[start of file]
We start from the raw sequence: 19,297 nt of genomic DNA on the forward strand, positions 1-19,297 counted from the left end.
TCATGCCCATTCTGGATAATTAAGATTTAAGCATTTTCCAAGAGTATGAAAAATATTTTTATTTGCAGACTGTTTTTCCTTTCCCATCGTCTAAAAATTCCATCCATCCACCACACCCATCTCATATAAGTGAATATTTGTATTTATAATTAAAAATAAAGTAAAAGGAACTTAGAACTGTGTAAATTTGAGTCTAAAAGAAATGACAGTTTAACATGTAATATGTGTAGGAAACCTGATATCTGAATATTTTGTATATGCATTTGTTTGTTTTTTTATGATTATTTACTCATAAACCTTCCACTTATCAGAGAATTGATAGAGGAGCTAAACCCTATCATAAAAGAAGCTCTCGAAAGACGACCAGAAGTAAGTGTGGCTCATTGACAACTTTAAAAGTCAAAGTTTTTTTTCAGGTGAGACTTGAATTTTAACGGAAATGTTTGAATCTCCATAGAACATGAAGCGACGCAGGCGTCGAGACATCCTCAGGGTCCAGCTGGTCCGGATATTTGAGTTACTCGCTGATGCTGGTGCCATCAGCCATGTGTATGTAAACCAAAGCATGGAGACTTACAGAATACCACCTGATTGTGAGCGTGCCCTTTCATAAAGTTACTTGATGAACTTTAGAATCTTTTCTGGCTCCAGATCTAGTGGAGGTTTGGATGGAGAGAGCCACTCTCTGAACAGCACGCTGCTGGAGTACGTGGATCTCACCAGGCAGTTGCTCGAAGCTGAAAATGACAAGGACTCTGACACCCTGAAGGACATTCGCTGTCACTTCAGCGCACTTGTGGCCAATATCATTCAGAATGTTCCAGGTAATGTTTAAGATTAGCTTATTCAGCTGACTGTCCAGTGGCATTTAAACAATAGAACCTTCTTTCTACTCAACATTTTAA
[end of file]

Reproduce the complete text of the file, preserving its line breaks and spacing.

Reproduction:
We start from the raw sequence: 19,297 nt of genomic DNA on the forward strand, positions 1-19,297 counted from the left end.
TCATGCCCATTCTGGATAATTAAGATTTAAGCATTTTCCAAGAGTATGAAAAATATTTTTATTTGCAGACTGTTTTTCCTTTCCCATCGTCTAAAAATTCCATCCATCCACCACACCCATCTCATATAAGTGAATATTTGTATTTATAATTAAAAATAAAGTAAAAGGAACTTAGAACTGTGTAAATTTGAGTCTAAAAGAAATGACAGTTTAACATGTAATATGTGTAGGAAACCTGATATCTGAATATTTTGTATATGCATTTGTTTGTTTTTTTATGATTATTTACTCATAAACCTTCCACTTATCAGAGAATTGATAGAGGAGCTAAACCCTATCATAAAAGAAGCTCTCGAAAGACGACCAGAAGTAAGTGTGGCTCATTGACAACTTTAAAAGTCAAAGTTTTTTTTCAGGTGAGACTTGAATTTTAACGGAAATGTTTGAATCTCCATAGAACATGAAGCGACGCAGGCGTCGAGACATCCTCAGGGTCCAGCTGGTCCGGATATTTGAGTTACTCGCTGATGCTGGTGCCATCAGCCATGTGTATGTAAACCAAAGCATGGAGACTTACAGAATACCACCTGATTGTGAGCGTGCCCTTTCATAAAGTTACTTGATGAACTTTAGAATCTTTTCTGGCTCCAGATCTAGTGGAGGTTTGGATGGAGAGAGCCACTCTCTGAACAGCACGCTGCTGGAGTACGTGGATCTCACCAGGCAGTTGCTCGAAGCTGAAAATGACAAGGACTCTGACACCCTGAAGGACATTCGCTGTCACTTCAGCGCACTTGTGGCCAATATCATTCAGAATGTTCCAGGTAATGTTTAAGATTAGCTTATTCAGCTGACTGTCCAGTGGCATTTAAACAATAGAACCTTCTTTCTACTCAACATTTTAA